Spear gear has been selling out at dive shops up and down the east coast of Australia since March, when the country began locking down because of the coronavirus outbreak.

To understand why, our Sydney bureau chief slipped on some fins and took to the water. He found that “spearfishing has become an increasingly popular escape for people seeking calm, control and sustenance far from the anxieties of land.” The “spearos,” as they are called, “all find something for their stomachs and souls in an act that is ancient and elemental.”

Poland: The Supreme Court on Monday upheld the results of President Andrzej Duda’s narrow victory in elections last month, clearing the path for the country’s conservative Law and Justice party to continue in power.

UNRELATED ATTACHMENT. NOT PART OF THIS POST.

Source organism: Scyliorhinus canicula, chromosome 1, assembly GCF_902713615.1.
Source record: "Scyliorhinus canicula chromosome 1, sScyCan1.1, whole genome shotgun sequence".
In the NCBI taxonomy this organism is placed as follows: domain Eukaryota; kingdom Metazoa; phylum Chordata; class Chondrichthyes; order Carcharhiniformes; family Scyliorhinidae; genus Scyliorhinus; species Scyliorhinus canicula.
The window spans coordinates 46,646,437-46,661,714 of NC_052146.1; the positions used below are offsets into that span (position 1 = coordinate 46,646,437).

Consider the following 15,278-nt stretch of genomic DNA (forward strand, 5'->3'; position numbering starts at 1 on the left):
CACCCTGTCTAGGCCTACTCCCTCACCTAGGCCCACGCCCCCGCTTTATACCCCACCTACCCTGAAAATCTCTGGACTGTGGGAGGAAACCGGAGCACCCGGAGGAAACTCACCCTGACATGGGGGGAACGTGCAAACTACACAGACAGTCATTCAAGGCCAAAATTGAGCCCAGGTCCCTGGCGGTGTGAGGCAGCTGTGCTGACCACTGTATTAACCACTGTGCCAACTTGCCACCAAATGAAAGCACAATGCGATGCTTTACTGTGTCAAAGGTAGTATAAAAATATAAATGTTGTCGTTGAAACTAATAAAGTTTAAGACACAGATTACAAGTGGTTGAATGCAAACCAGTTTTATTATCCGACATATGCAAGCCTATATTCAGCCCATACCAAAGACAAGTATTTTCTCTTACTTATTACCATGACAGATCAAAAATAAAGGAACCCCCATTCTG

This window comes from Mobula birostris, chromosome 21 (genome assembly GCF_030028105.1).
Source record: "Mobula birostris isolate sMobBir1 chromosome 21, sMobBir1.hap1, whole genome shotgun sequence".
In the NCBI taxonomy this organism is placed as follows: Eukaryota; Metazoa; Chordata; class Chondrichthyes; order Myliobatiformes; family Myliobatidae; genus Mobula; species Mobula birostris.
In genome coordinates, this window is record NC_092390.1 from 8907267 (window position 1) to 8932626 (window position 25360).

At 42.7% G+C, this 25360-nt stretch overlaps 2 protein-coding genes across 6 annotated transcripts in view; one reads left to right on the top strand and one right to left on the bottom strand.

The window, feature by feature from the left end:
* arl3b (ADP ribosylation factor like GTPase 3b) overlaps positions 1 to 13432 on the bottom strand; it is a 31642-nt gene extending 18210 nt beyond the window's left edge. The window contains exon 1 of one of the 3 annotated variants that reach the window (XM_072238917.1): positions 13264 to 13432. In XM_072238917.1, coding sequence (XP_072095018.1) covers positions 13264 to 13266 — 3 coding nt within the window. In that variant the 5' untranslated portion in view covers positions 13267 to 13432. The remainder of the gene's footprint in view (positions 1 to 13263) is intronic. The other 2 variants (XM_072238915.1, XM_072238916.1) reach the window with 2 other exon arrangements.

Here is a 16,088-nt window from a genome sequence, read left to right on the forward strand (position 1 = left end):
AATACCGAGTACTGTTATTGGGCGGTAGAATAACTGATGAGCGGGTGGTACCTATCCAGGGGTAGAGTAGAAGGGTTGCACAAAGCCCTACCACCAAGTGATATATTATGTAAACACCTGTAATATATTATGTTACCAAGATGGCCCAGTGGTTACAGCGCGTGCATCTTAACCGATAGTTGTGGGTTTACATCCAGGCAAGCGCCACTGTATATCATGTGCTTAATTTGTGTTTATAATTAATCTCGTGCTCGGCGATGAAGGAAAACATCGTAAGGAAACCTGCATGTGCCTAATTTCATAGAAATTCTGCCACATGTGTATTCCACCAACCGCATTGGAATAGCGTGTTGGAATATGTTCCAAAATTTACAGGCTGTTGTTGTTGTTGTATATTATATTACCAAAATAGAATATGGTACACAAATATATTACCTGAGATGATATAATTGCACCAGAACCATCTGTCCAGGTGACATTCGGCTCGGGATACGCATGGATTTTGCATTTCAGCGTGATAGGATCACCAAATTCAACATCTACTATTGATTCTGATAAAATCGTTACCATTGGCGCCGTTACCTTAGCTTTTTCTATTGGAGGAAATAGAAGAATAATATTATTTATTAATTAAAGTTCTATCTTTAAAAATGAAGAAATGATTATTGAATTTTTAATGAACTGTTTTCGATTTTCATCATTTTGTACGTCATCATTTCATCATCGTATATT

Pakistan media: The recent abduction of a prominent journalist, Matiullah Jan, by state security officers has renewed concerns about press freedom. Two years into Prime Minister Imran Khan’s term, journalists and activists say censorship is on the rise.

In memoriam: John Hume, a moderate Roman Catholic politician who was awarded the Nobel Peace Prize for his dogged and ultimately successful campaign to end decades of bloodshed in his native Northern Ireland, died on Monday. He was 83.

Snapshot: Above, Tropical Storm Isaias churning off the Florida coast. Forecasters said the storm, which hit hurricane strength on Monday, would make landfall near the Carolinas. Flash floods, storm surges and even tornadoes are possible.